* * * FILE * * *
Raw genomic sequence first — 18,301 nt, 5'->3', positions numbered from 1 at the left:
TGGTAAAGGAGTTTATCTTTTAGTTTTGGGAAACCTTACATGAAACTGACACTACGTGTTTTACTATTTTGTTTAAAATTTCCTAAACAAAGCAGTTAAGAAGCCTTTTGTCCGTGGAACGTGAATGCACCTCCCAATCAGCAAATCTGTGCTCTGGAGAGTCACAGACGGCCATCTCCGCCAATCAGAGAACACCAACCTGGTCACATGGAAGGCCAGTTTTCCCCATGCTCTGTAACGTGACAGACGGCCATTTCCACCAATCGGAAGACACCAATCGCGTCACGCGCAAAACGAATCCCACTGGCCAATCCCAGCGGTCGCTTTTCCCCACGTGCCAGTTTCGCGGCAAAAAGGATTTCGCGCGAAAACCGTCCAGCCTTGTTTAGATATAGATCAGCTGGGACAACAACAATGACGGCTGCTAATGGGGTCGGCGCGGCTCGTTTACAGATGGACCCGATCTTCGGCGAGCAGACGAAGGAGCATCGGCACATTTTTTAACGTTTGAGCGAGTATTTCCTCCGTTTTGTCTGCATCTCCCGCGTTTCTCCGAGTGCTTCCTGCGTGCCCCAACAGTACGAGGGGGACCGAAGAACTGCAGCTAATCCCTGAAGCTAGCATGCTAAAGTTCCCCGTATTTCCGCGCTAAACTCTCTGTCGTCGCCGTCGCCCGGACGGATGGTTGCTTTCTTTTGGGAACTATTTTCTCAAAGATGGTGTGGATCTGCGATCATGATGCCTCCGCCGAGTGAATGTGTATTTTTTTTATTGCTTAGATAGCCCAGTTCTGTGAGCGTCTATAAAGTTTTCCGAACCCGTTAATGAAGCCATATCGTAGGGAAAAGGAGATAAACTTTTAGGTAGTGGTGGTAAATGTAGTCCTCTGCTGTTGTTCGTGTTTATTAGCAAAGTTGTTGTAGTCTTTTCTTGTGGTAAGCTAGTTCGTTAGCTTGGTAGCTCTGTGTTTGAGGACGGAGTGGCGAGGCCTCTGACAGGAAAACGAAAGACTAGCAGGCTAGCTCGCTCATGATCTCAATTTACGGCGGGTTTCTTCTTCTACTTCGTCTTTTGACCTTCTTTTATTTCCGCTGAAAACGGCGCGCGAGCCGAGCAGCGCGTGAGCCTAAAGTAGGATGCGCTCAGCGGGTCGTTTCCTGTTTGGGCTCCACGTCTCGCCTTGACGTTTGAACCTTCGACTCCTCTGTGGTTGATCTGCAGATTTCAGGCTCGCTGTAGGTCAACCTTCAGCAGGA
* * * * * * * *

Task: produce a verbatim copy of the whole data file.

Raw genomic sequence first — 18,301 nt, 5'->3', positions numbered from 1 at the left:
TGGTAAAGGAGTTTATCTTTTAGTTTTGGGAAACCTTACATGAAACTGACACTACGTGTTTTACTATTTTGTTTAAAATTTCCTAAACAAAGCAGTTAAGAAGCCTTTTGTCCGTGGAACGTGAATGCACCTCCCAATCAGCAAATCTGTGCTCTGGAGAGTCACAGACGGCCATCTCCGCCAATCAGAGAACACCAACCTGGTCACATGGAAGGCCAGTTTTCCCCATGCTCTGTAACGTGACAGACGGCCATTTCCACCAATCGGAAGACACCAATCGCGTCACGCGCAAAACGAATCCCACTGGCCAATCCCAGCGGTCGCTTTTCCCCACGTGCCAGTTTCGCGGCAAAAAGGATTTCGCGCGAAAACCGTCCAGCCTTGTTTAGATATAGATCAGCTGGGACAACAACAATGACGGCTGCTAATGGGGTCGGCGCGGCTCGTTTACAGATGGACCCGATCTTCGGCGAGCAGACGAAGGAGCATCGGCACATTTTTTAACGTTTGAGCGAGTATTTCCTCCGTTTTGTCTGCATCTCCCGCGTTTCTCCGAGTGCTTCCTGCGTGCCCCAACAGTACGAGGGGGACCGAAGAACTGCAGCTAATCCCTGAAGCTAGCATGCTAAAGTTCCCCGTATTTCCGCGCTAAACTCTCTGTCGTCGCCGTCGCCCGGACGGATGGTTGCTTTCTTTTGGGAACTATTTTCTCAAAGATGGTGTGGATCTGCGATCATGATGCCTCCGCCGAGTGAATGTGTATTTTTTTTATTGCTTAGATAGCCCAGTTCTGTGAGCGTCTATAAAGTTTTCCGAACCCGTTAATGAAGCCATATCGTAGGGAAAAGGAGATAAACTTTTAGGTAGTGGTGGTAAATGTAGTCCTCTGCTGTTGTTCGTGTTTATTAGCAAAGTTGTTGTAGTCTTTTCTTGTGGTAAGCTAGTTCGTTAGCTTGGTAGCTCTGTGTTTGAGGACGGAGTGGCGAGGCCTCTGACAGGAAAACGAAAGACTAGCAGGCTAGCTCGCTCATGATCTCAATTTACGGCGGGTTTCTTCTTCTACTTCGTCTTTTGACCTTCTTTTATTTCCGCTGAAAACGGCGCGCGAGCCGAGCAGCGCGTGAGCCTAAAGTAGGATGCGCTCAGCGGGTCGTTTCCTGTTTGGGCTCCACGTCTCGCCTTGACGTTTGAACCTTCGACTCCTCTGTGGTTGATCTGCAGATTTCAGGCTCGCTGTAGGTCAACCTTCAGCAGGA